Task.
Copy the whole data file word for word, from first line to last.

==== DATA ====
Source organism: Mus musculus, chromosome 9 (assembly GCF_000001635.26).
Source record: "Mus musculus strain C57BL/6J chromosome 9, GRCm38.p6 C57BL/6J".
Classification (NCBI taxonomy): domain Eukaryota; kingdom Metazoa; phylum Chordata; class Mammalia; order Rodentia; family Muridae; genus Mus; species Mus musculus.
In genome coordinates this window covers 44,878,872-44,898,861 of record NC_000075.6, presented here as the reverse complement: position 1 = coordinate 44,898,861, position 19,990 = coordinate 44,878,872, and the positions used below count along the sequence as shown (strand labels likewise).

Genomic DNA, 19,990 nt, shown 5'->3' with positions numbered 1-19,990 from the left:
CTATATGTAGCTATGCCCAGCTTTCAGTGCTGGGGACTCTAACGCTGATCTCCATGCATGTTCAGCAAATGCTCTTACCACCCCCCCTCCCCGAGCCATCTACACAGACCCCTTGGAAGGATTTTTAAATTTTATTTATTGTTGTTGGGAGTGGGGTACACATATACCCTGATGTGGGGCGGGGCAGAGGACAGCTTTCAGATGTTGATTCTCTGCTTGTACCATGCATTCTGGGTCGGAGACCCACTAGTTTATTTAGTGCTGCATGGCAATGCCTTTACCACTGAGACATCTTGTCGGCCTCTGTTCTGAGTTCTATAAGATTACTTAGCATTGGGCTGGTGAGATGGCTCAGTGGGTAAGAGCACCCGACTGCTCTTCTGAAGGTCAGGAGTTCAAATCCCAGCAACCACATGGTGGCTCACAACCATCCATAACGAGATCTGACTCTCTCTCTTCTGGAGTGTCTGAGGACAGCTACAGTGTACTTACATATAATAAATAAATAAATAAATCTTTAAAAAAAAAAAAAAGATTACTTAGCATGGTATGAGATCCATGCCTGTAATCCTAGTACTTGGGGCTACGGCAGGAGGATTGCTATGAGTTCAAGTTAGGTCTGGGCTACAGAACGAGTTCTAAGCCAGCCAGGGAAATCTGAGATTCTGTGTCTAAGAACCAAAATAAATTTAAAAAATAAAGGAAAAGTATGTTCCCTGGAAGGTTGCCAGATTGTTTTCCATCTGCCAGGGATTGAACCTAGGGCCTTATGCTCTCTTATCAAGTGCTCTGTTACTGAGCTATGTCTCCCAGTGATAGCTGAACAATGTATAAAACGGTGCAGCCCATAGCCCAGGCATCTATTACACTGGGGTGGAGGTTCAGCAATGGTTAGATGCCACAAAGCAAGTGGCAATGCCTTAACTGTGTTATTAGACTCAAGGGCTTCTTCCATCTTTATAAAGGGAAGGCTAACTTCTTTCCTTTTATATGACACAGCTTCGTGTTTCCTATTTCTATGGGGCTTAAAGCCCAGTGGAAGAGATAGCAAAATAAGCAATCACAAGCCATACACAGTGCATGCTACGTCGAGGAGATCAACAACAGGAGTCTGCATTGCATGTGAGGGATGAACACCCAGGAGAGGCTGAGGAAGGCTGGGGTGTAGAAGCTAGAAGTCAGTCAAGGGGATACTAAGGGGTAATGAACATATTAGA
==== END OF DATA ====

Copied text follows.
Source organism: Mus musculus, chromosome 9 (assembly GCF_000001635.26).
Source record: "Mus musculus strain C57BL/6J chromosome 9, GRCm38.p6 C57BL/6J".
Classification (NCBI taxonomy): domain Eukaryota; kingdom Metazoa; phylum Chordata; class Mammalia; order Rodentia; family Muridae; genus Mus; species Mus musculus.
In genome coordinates this window covers 44,878,872-44,898,861 of record NC_000075.6, presented here as the reverse complement: position 1 = coordinate 44,898,861, position 19,990 = coordinate 44,878,872, and the positions used below count along the sequence as shown (strand labels likewise).

Genomic DNA, 19,990 nt, shown 5'->3' with positions numbered 1-19,990 from the left:
CTATATGTAGCTATGCCCAGCTTTCAGTGCTGGGGACTCTAACGCTGATCTCCATGCATGTTCAGCAAATGCTCTTACCACCCCCCCTCCCCGAGCCATCTACACAGACCCCTTGGAAGGATTTTTAAATTTTATTTATTGTTGTTGGGAGTGGGGTACACATATACCCTGATGTGGGGCGGGGCAGAGGACAGCTTTCAGATGTTGATTCTCTGCTTGTACCATGCATTCTGGGTCGGAGACCCACTAGTTTATTTAGTGCTGCATGGCAATGCCTTTACCACTGAGACATCTTGTCGGCCTCTGTTCTGAGTTCTATAAGATTACTTAGCATTGGGCTGGTGAGATGGCTCAGTGGGTAAGAGCACCCGACTGCTCTTCTGAAGGTCAGGAGTTCAAATCCCAGCAACCACATGGTGGCTCACAACCATCCATAACGAGATCTGACTCTCTCTCTTCTGGAGTGTCTGAGGACAGCTACAGTGTACTTACATATAATAAATAAATAAATAAATCTTTAAAAAAAAAAAAAAGATTACTTAGCATGGTATGAGATCCATGCCTGTAATCCTAGTACTTGGGGCTACGGCAGGAGGATTGCTATGAGTTCAAGTTAGGTCTGGGCTACAGAACGAGTTCTAAGCCAGCCAGGGAAATCTGAGATTCTGTGTCTAAGAACCAAAATAAATTTAAAAAATAAAGGAAAAGTATGTTCCCTGGAAGGTTGCCAGATTGTTTTCCATCTGCCAGGGATTGAACCTAGGGCCTTATGCTCTCTTATCAAGTGCTCTGTTACTGAGCTATGTCTCCCAGTGATAGCTGAACAATGTATAAAACGGTGCAGCCCATAGCCCAGGCATCTATTACACTGGGGTGGAGGTTCAGCAATGGTTAGATGCCACAAAGCAAGTGGCAATGCCTTAACTGTGTTATTAGACTCAAGGGCTTCTTCCATCTTTATAAAGGGAAGGCTAACTTCTTTCCTTTTATATGACACAGCTTCGTGTTTCCTATTTCTATGGGGCTTAAAGCCCAGTGGAAGAGATAGCAAAATAAGCAATCACAAGCCATACACAGTGCATGCTACGTCGAGGAGATCAACAACAGGAGTCTGCATTGCATGTGAGGGATGAACACCCAGGAGAGGCTGAGGAAGGCTGGGGTGTAGAAGCTAGAAGTCAGTCAAGGGGATACTAAGGGGTAATGAACATATTAGA